Posted by: Lisa Pampuch | June 8, 2010

Patriotism is independent of politics

What is most irksome about the Tea Party Patriots is their expropriation of the word ‘patriot,’ with the implication that if you disagree with them, you’re not a patriot, or at least you’re less patriotic than they are.” ~ The Atlantic’s Michael Kinsley

Proud to be An American from the Flickr photostream of architekt2

We’re in the midst of what I think of as the patriotic season — Memorial Day’s just behind us, Californians are voting in a primary election today, and Flag Day and Independence Day are just ahead.

As a patriotic American — I love my country, support its enduring foundational principles, and defend those ideals with my words and deeds — this is one of my favorite seasons.

But this year, sadly, I’m hesitant about displaying patriotic symbols, especially the flag. And I blame that on the faux patriotism of tea partiers.

I disagree with almost every position that tea partiers advocate and would be horrified if anyone saw me with a flag and associated me with their terribly misguided, outrageously hypocritical, sometimes racist political agenda.

Tea partiers say that the government spends too much, but oppose defense, Medicare and Social Security spending cuts. Never mind that defense, Medicare and Social Security account for more than 60 percent of the federal government’s spending.

Tea partiers say that taxes are too high (they claim that TEA stands for “taxed enough already”), but they ignore the fact that taxes are at their lowest level in 60 years.

Tea partiers support draconian immigration reform, some advocate wholesale deportation of illegal immigrants and their citizen children and changing the U.S. Constitution so that babies born here are not automatically citizens, and oppose anything they think smacks of “amnesty.” Tea partiers often claimfalsely — that illegal immigrants increase crime.

Tea partiers also ignore this country’s history as a nation of immigrants and reject the positive economic effects of illegal immigrants. Fox Business recently reported that in Texas “state and local governments spent $1.16 billion to provide services like education, health care and safety, but raised an estimated $1.58 billion in tax revenues. Based on the data, the Texas taxpayer made a $424.7 million profit on its illegal immigrant population in 2006.”

Illegal immigrants take jobs that most Americans won’t; much of our agriculture industry, for example, relies on migrant farm workers to harvest crops. Fox Business noted that “Arizona lettuce farmers, who produce the bulk of the nation’s domestic lettuce between November and February each year, will need 40,000 laborers to hand-pick greens. … Chili growers on the east part of the state need a similar labor force.” That workforce does not exist without migrant — mostly illegal immigrant — laborers.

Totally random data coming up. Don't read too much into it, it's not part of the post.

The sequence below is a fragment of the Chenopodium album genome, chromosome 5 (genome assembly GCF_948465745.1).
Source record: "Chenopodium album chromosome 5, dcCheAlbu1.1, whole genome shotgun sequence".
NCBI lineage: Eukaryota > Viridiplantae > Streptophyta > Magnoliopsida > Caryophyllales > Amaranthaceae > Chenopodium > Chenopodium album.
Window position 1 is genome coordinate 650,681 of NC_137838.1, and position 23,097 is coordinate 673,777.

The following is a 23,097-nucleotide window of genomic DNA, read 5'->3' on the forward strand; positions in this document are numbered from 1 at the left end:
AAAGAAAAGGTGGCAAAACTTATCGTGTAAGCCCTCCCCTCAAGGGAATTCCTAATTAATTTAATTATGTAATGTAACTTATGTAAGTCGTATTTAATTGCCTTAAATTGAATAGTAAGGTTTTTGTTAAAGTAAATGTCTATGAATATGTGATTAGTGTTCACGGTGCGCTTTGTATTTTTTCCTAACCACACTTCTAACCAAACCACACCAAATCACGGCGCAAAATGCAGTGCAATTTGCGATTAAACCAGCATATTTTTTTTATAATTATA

Kinsley notes that tea partiers — especially in their opposition to the recent moderate health-care reform bill — frequently tout the importance of personal responsibility while ignoring their hypocrisy in claiming that “all of our problems are the fault of the government” that was duly elected by a majority of voters.

I’m horrified by the subtle and overt racist overtones in much of tea partiers’ rhetoric. I’m stunned by tea partiers who say they want to “take their country back” even though it has a duly elected government. I’m disgusted by tea partiers who question President Barack Obama’s birthplace and, in turn, his legitimacy as president.

I agree with Princeton Professor Melissa Harris-Lacewell that tea partiers are not analogous with Revolutionary War patriots, as they’d like us to believe: “Obama is no monarch sitting on a throne and taxing hapless colonists. He and the Democratic majority in Congress were duly elected in a democratic election that included one of the largest and most diverse voting publics in American history. How exactly is this like the Revolutionary War?”

It breaks my patriotic heart to see tea partiers using — nay, abusing — the American flag to push a political agenda at rallies across this nation and here in Morgan Hill.

Just like the answer to bad speech is not censorship but more speech, the answer to misuse of the flag is not less flag flying but more flag flying.

Tea partiers get away with misappropriating the flag as the symbol of their movement — when it should be the symbol of our country — only if we let them. If you’re a progressive and a patriot, fly the flag. If you’re a moderate and  a patriot, fly the flag. If you’re a conservative and a patriot, fly the flag.

Patriotism is independent of political agendas, and the flag belongs to all Americans. Let’s not allow this — or any — extreme fringe group expropriate patriotism or our country’s symbol.

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Responses

  1. Thank you.
    few years back, a similar process took place in Israel, led and endorsed who is now the prime minister. at some point i stopped celebrating Israel’s Independent Day,since it felt that by celebrating it, i support so many things i don’t and won’t.

    Sad reminder to how what pretends to be a “patriotic grassroots movement” can badly impact a country.

    in Israel case, being educated was also “painted” as a negative thing as part of that “campaign”/wave. as if grammatically wrong speech, market stand speech is a guarantee to wisdom and rightness.

  2. Lisa, you were able to put into words my thoughts exactly. I wish I had written your piece.
    (Not the newspaper Michael Moore)

  3. […] took a lot of heat when I wrote a column recently that called the Tea Party “sometimes racist. I heard from folks who claimed that […]


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